Or as much as one can. As she states:
But our parents never leave. The ones who gave us names, fed us, clothed us, put language in our mouths and limits around our hearts.
So her mother’s tyranny is still with her and the child within still struggles with it, both in love and life. And that struggle leads to a more incisive understanding of her wider home, Singapore. Her mother’s tyrannical power is not only compared to the absolutist power of the state, but is shown to flow from the latter. She dominates the public apartment into which the state herds its people.
Put the people in their flats, the leaders said. All that is wild must be contained.
That meant eradicating neighborhoods, extended family structures, and the whole ecology surrounding them. This effort required, and still requires, foreign workers too, who were underpaid, and lived in filthy and cramped quarters walled off from the rest of Singapore. It was a war on dirt, but also a war on compassion.
The author points out:
Singapore’s obsession with cleanliness is a lot like Lady Macbeth’s repeated washing of hands: Memories of the crimes we committed in the name of progress, caked underneath our fingernails. Because even when the streets sparkle with the sweat of underpaid cleaners, even when our galleries glisten with the impotence of regulated art, even when our sterile hearts are dubbed the least emotional in the world, still we obsess ourselves with the eradication of mess: Out, out damn spot!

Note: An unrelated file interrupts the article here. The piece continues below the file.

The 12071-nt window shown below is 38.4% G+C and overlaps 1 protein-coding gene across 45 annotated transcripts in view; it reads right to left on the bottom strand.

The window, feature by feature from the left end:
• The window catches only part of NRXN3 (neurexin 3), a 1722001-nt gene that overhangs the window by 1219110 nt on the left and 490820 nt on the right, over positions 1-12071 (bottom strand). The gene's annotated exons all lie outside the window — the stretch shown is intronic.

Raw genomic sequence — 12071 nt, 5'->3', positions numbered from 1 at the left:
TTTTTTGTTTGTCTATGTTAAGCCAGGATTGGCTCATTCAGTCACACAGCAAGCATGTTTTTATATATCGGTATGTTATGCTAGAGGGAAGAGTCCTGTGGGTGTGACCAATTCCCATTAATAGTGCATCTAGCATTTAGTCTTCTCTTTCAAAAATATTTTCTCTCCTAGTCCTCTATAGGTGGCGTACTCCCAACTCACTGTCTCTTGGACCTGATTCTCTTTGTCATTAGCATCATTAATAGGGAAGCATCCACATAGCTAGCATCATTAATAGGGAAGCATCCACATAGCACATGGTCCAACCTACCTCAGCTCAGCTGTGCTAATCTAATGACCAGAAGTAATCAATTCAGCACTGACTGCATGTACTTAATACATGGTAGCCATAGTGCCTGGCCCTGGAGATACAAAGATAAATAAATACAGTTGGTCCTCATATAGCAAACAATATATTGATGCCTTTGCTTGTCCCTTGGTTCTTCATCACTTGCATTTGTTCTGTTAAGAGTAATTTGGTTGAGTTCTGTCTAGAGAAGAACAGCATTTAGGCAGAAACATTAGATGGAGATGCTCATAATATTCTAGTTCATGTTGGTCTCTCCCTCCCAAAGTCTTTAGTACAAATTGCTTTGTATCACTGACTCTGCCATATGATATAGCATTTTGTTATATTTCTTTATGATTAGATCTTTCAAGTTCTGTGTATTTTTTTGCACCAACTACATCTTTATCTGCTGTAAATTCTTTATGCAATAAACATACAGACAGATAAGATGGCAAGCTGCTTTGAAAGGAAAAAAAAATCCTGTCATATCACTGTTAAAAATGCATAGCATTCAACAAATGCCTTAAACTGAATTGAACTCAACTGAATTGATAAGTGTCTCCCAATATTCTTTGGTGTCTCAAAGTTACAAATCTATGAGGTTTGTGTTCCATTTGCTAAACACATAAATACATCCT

That the heart of the plan for Singapore was to “build houses,” which were really large apartment high-rises, a plan that tore families apart and rearranged them, is highly emblematic of De Rozario’s theme. Artificially imposed housing perverts its inhabitants.
The day we were put into flats, we consented to being controlled. …Communities were disrupted and disempowered….The multifamily networks in which children were once raised were broken up, and could now be micromanaged.
Publications told people how to live:
Our Home, it was called. … Not my home, not your home and certainly not theirs…. These are the sorts of families you should have. Look at these smiling children. Don’t you want this? Who doesn’t want this? You must want this. We should want this.